“doucheboat,” Jason Bateman went and had a DB-ish moment of his own when he cut in front of thousands of people who were in line for the new iPhone. And now he’s sorry for it, tweeting: “If some were mad, I didn’t see them. I wish I had. If you’re out there, I’m sorry.”Last week, less than 24 hours after my PopWatch colleague Michael Slezak introduced us to the word
On behalf of myself, you’re forgiven, Jason. Not that I was ever that mad at you to begin with. I don’t have the money to buy an iPhone 4, and since it’s my policy never to feel bad for people richer than myself, I can’t say I lost any sleep for the “victims” in this tale. But then I put myself in the shoes of the people in line: If Bateman had been cutting in front of me, say, while in line for Backstreet Boys tickets, I’d be throwing more than “boos” at him. This got me wondering: What questionable actions would make your love for a celebrity waver?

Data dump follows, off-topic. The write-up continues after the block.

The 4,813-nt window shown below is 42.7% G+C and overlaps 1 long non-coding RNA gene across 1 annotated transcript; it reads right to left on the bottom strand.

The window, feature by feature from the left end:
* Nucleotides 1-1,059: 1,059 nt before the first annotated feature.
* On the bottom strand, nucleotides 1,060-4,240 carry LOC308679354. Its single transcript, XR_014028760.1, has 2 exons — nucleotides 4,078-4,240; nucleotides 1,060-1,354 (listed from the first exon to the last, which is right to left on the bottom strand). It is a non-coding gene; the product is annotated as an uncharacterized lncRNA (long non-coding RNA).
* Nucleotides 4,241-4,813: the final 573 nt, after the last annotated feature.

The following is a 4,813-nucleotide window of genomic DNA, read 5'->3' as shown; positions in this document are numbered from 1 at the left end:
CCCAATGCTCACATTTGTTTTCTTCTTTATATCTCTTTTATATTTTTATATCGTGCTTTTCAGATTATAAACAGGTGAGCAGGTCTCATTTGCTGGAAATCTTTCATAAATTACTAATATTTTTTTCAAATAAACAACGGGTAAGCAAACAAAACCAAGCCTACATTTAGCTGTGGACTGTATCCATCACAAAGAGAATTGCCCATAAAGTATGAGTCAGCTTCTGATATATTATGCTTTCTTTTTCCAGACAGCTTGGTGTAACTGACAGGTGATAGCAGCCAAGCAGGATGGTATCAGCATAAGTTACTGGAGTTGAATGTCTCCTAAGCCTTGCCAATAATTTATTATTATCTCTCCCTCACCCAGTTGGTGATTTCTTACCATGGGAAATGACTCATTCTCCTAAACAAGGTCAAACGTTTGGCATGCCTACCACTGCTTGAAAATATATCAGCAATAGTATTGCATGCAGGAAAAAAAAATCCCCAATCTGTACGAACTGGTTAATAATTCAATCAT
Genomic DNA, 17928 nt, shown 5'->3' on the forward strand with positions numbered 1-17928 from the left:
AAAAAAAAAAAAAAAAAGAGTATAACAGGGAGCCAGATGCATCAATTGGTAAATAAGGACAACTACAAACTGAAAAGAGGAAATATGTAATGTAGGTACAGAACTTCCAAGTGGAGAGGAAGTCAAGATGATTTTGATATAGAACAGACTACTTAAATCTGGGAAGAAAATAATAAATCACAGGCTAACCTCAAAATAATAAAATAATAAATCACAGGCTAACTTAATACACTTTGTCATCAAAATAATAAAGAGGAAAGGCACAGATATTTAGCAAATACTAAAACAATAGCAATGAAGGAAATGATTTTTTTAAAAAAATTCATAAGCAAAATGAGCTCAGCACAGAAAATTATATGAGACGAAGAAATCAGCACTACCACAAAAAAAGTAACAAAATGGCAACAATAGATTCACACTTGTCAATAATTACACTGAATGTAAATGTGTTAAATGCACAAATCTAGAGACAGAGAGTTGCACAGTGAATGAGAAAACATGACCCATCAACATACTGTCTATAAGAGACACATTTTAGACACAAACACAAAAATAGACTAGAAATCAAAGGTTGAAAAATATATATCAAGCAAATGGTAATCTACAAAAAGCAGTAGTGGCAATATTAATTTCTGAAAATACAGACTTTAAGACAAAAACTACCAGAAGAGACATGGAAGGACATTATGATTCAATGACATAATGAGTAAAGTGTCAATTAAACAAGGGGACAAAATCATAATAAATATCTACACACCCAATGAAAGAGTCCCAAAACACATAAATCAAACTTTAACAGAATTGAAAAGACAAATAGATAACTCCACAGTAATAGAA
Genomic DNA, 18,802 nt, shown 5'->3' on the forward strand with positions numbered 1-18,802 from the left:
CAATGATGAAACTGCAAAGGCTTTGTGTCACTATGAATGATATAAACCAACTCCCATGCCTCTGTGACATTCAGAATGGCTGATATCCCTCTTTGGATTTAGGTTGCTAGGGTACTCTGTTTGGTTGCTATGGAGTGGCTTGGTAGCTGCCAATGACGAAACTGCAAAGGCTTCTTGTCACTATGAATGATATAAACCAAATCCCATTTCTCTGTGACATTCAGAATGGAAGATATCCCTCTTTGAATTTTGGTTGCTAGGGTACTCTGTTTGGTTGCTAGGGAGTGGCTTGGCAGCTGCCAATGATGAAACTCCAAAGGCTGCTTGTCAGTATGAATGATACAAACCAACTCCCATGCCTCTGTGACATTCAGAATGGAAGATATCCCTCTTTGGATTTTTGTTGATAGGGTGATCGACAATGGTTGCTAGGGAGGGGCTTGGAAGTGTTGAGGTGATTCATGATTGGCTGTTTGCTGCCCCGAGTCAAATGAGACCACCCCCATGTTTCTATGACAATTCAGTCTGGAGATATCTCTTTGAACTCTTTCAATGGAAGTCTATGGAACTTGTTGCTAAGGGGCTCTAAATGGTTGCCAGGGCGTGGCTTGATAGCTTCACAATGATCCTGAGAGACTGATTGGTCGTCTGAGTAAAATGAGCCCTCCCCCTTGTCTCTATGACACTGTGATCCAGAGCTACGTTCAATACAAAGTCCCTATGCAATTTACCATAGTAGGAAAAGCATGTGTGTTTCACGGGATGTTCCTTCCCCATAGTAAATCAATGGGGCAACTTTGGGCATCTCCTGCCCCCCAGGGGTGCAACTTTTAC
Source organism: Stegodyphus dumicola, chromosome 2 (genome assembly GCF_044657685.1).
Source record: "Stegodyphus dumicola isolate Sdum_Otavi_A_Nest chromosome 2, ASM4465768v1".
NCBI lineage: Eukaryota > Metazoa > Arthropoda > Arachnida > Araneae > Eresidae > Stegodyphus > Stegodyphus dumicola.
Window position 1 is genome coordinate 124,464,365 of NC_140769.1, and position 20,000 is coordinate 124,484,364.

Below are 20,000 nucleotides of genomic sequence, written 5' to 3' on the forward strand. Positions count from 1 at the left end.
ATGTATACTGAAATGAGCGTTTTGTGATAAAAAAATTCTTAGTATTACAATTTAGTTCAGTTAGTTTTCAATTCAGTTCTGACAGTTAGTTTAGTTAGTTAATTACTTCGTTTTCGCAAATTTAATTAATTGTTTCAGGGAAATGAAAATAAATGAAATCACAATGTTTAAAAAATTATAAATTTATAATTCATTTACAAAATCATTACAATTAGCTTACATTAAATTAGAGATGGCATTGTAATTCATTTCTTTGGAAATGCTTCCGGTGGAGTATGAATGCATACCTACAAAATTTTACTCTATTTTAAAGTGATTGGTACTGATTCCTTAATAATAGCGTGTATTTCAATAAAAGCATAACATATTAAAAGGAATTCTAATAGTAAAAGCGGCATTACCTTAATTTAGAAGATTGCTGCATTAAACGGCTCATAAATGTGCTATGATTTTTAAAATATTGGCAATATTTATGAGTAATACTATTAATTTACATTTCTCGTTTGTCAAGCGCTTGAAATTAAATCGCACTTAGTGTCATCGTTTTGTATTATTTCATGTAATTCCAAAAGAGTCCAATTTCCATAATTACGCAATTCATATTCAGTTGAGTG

In my mind, there are some Untouchables. Short of killing puppies for sport and/or blocking out the sun, Wentworth Miller, Jensen Ackles, and anyone else on my Great Wall of Hot are on my safe list. But even putting those fellas aside, I’ve come to the conclusion that my tolerance for poor conduct from attractive male celebrities is (troublingly?) high. Hugh Grant’s 1995 arrest? Never crosses my mind when I’m lusting after him on screen. David Boreanaz’s recent cheating scandal? Can’t say it’s affected my fandom, or my love of Bones, either. Maybe I’m blessed with a forgive-and-forget attitude. Or maybe (and unfortunately more likely) I give preferential treatment to the hot and famous. Yes, Michael Bluth…I’d still take your calls any day. Even from that ill-gotten iPhone4.
What about you, PopWatchers? When a legitimate report comes out about bad behavior from a celebrity you like, does it affect how you see them? Or do you quickly forgive? And I’m not talking gruesome crimes, just snootiness/mild scandal. What’s your limit?